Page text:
Do School Lunch Subsidies Change The Dietary Patterns Of Children From Low-Income Households?
This article examines the effects of school lunch subsidies provided through the means-tested component of the National School Lunch Program on the dietary patterns of children age 10- to 13 yr in the USA. Analyzing data on 5,140 public school children in 5th grade during spring 2004, we find significant increases in the number of servings of fruit, green salad, carrots, other vegetables, and 100 percent fruit juice consumed in one week for subsidized children relative to unsubsidized children. The effects on fruit and other vegetable consumption are stronger among the children receiving a full subsidy, as opposed to only a partial subsidy, and indicate the size of the subsidy is an important policy lever underlying the program's effectiveness. Overall, the findings provide the strongest empirical evidence to date that the means-tested school lunch subsidies increase children’s consumption over a time period longer than one school day. JEL Classification: J31, J24, O15 Key words: National School Lunch Program, Dietary Patterns, Means-Tested Subsidies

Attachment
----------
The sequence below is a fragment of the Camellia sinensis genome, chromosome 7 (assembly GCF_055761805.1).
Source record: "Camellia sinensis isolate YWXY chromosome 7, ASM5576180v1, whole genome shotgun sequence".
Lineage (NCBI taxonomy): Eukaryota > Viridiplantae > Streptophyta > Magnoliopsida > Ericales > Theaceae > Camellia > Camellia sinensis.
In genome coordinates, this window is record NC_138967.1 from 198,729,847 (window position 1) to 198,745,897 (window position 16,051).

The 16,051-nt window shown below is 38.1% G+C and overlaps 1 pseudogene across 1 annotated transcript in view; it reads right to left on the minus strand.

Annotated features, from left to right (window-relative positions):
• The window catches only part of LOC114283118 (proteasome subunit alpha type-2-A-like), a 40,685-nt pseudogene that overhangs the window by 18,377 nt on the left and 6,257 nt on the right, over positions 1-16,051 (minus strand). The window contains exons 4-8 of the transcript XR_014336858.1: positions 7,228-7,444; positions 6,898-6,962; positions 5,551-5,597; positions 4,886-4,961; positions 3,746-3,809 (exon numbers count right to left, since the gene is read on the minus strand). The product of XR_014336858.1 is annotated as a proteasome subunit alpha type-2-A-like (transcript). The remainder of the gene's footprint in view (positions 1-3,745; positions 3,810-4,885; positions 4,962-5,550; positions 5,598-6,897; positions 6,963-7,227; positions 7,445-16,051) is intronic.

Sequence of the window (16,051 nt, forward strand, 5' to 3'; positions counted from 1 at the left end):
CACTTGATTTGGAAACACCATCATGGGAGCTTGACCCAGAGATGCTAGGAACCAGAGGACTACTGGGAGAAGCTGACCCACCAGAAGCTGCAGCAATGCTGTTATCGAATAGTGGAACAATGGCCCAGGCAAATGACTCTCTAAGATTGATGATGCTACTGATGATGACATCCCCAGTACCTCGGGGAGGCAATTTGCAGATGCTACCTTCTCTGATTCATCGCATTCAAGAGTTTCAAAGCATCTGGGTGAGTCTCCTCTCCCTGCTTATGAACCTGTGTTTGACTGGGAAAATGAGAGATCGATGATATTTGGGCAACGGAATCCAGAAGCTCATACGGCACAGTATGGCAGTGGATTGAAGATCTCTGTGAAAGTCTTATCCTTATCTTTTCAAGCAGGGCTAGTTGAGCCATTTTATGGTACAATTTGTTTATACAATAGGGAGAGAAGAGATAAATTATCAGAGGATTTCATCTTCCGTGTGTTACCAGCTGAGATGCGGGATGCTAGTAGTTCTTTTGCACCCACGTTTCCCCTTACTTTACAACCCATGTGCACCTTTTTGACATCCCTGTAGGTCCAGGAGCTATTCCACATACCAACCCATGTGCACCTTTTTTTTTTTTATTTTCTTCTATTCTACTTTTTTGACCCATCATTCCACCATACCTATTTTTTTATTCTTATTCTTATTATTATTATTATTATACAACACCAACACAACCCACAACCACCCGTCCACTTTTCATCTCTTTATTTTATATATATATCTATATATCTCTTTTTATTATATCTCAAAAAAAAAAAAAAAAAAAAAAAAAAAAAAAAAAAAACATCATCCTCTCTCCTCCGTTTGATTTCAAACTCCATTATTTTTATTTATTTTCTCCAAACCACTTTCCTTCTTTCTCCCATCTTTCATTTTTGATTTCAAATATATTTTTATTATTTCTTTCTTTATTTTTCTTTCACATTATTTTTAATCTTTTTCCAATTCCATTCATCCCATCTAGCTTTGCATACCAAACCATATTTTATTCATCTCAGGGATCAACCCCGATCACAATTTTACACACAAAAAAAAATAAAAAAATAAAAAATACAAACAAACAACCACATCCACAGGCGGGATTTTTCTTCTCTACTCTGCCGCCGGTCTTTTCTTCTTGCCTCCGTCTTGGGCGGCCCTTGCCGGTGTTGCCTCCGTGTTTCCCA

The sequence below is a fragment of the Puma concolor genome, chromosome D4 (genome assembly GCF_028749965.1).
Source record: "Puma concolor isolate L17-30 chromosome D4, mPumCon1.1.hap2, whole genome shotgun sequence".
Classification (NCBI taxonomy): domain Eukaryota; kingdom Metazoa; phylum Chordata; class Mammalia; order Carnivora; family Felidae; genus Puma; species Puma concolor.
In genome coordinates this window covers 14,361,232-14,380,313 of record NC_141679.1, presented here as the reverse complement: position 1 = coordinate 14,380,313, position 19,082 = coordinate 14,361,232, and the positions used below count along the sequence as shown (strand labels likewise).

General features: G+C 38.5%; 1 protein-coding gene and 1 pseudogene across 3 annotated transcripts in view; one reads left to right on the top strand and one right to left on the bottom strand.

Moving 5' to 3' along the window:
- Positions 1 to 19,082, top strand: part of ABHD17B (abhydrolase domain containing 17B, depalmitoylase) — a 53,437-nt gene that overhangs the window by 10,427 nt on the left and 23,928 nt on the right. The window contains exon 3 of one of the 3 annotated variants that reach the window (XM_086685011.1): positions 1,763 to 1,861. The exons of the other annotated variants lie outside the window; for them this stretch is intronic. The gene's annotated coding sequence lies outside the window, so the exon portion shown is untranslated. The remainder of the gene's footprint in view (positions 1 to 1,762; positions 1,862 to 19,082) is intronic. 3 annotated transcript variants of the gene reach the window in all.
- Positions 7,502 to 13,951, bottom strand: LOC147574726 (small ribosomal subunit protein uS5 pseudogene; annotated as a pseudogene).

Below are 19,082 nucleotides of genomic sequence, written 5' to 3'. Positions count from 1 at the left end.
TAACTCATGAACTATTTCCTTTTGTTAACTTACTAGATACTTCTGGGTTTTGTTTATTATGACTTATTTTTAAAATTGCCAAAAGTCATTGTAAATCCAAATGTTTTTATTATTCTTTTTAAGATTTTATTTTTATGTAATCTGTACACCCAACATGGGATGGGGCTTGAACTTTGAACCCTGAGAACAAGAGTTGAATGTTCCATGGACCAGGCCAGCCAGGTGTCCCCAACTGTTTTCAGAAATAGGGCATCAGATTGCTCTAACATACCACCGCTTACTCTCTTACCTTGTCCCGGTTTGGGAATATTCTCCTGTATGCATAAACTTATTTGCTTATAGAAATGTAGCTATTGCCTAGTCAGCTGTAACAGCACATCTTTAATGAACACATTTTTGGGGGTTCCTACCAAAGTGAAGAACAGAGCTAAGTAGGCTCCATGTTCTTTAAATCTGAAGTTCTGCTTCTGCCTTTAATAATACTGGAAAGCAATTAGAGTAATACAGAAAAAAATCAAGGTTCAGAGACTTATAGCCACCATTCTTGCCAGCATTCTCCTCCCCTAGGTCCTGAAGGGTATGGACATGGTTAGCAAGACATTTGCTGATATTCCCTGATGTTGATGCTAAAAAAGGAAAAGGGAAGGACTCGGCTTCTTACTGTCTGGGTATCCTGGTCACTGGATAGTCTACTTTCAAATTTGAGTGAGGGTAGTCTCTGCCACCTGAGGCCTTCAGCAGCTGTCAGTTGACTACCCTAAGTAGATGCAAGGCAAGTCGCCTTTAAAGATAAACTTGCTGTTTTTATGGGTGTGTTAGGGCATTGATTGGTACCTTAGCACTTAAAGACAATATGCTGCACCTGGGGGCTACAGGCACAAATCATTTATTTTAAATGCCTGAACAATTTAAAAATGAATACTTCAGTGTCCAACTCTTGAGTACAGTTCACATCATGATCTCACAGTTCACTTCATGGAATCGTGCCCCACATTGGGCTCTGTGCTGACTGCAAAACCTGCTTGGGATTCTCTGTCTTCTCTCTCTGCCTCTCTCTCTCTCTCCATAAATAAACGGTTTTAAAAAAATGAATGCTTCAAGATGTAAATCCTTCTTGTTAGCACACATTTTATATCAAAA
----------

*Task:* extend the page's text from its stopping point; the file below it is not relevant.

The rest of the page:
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Volume (Year): 30 (2012)
Issue (Month): 3 (07)
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- Patricia M. Anderson & Kristin F. Butcher, 2006. "Reading, Writing, and Refreshments: Are School Finances Contributing to Children’s Obesity?," Journal of Human Resources, University of Wisconsin Press, vol. 41(3).
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- Daniel L. Millimet & Rusty Tchernis & Muna Husain, 2008. "School Nutrition Programs and the Incidence of Childhood Obesity," NBER Working Papers 14297, National Bureau of Economic Research, Inc.
- Millimet, Daniel L. & Tchernis, Rusty & Husain, Muna, 2008. "School Nutrition Programs and the Incidence of Childhood Obesity," IZA Discussion Papers 3664, Institute for the Study of Labor (IZA).
- Robert A. Moffitt, 2003. "Means-Tested Transfer Programs in the United States," NBER Books, National Bureau of Economic Research, Inc, number moff03-1.
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